More than 500 bacterial species can be found in plaque; some are good and some are bad for your mouth. Together with food debris, water and other components, the plaque buildup around the teeth and on the gum line will contribute to disease in teeth and gums.
Whether you use floss or another interdental cleaner is a personal preference, but it’s very important to understand the proper technique for each tool so that it is effective. Patients should talk to their dentists about how to use interdental cleaners to ensure efficacy.”
The important thing to note is the ADA’s emphasis on using floss and other interdental cleaners correctly in order to receive the benefits.
How to Floss Correctly
First things first: choose the floss that’s right for you. Waxed or unwaxed, think ribbon or thin thread, it doesn’t really matter, as long as you follow these basic guidelines when using it.
- Pull out 18-24 inches of floss
- Wrap the ends around your middle fingers and hold both sides with your peace fingers
- Slide the floss between teeth in a “C” shape and move it up and down gently
- Repeat for each tooth
Sidenote: Handheld interdental cleaners are also just as effective as traditional dental floss!
If it sounds simple, that’s because it is. Don’t pay too much attention to the trendy buzz surrounding the questionable merits of flossing. Take it from these dentists: Along with brushing and regular dental visits, flossing is one of the best allies against gum disease and tooth decay!
Sweet things are delicious. From chocolate and soda to juice and cake, we love sugar. Most of us admit to having an active sweet tooth, despite knowing that too much sugar is actually detrimental to teeth! But why is this the case? We’ve got the answer.
First, it’s important to know that sugar in itself is not a bad thing. It’s the chemical reaction that happens in the mouth when you eat it that causes tooth decay and cavities. Certain bacteria in saliva interact feed off of sugar and create acids that eat away at tooth enamel when left unchecked. This ultimately results in cavities, pain and other oral problems.
Preventing the Negative Effects of Sugar Consumption
A healthy diet and good oral hygiene are the best defenses against the harmful effects of sugar. When given the right care, your mouth is quite skilled at repairing itself through the process of remineralization (the opposite of this process, demineralization, occurs when sugar acids attack teeth).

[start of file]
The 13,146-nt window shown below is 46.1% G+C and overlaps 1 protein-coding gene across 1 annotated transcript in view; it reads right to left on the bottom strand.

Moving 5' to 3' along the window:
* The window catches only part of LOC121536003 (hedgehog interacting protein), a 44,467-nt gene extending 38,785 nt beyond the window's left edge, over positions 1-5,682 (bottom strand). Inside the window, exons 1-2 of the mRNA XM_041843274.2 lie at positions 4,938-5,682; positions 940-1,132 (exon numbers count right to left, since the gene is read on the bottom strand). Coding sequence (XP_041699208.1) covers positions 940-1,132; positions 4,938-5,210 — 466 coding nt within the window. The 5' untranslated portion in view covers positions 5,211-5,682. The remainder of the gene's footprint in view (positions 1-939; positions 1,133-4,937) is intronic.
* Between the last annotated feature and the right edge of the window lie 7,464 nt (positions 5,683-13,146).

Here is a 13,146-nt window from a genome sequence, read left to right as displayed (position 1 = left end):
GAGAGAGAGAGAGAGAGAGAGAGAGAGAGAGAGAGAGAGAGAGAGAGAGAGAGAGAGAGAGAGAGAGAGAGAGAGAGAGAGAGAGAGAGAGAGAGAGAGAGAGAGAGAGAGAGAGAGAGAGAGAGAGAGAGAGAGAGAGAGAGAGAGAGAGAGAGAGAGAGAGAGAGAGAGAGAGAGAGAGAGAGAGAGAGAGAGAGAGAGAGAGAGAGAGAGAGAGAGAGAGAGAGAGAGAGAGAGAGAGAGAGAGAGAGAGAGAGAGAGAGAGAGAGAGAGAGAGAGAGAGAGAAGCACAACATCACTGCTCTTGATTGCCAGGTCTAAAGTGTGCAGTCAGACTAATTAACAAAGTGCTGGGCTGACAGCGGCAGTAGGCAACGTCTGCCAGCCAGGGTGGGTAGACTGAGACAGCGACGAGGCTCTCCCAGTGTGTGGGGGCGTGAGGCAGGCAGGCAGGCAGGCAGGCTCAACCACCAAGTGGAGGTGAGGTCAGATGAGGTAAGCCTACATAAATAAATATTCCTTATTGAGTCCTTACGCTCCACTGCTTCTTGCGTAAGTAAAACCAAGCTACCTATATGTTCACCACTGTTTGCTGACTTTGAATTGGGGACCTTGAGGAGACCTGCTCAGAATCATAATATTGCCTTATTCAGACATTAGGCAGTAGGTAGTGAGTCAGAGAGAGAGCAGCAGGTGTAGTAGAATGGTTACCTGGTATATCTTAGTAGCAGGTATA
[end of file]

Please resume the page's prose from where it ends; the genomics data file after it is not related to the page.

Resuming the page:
Limiting sugar consumption, making sure that you are getting plenty of calcium (from healthy sources like dairy products and leafy greens), and staying hydrated can all contribute to a healthy mouth free of cavities.
This advice is an important part of teaching smart oral hygiene and health habits to children, who are particularly susceptible to cavities and tooth decay.
Remember that cavities and other signs of tooth decay are not always obvious. That’s one reason why you should make sure you and your family members are visiting the dentist at least twice a year. Your dentist can check for sneaky problems and provide a thorough dental cleaning.
Vacendak Dentistry is here for your family. Call or contact us now to schedule a dentist appointment. We are located conveniently between the Greenbrier and Kempsville areas of Chesapeake and accept most dental insurance plans.
Uh-oh. You get a twinge of pain in or around your jaw. Maybe you feel it “in” a specific tooth or maybe it just feels like a radiating ache. Either way, your first thought might be that you are suffering from a cavity. This isn’t necessarily the case. There are several possible sources of tooth pain that only a dentist can diagnose:
Tooth Grinding (Bruxism)
Do you grind your teeth at night? Many people are unaware of this habit until a partner notices and asks them to sleep on the couch! Bruxism is often caused by excessive stress or an abnormal bite. When looking for signs of tooth grinding, a dentist will look for “flat” or worn down teeth. Wearing a mouth guard at night should help fix the issue and ease your pain.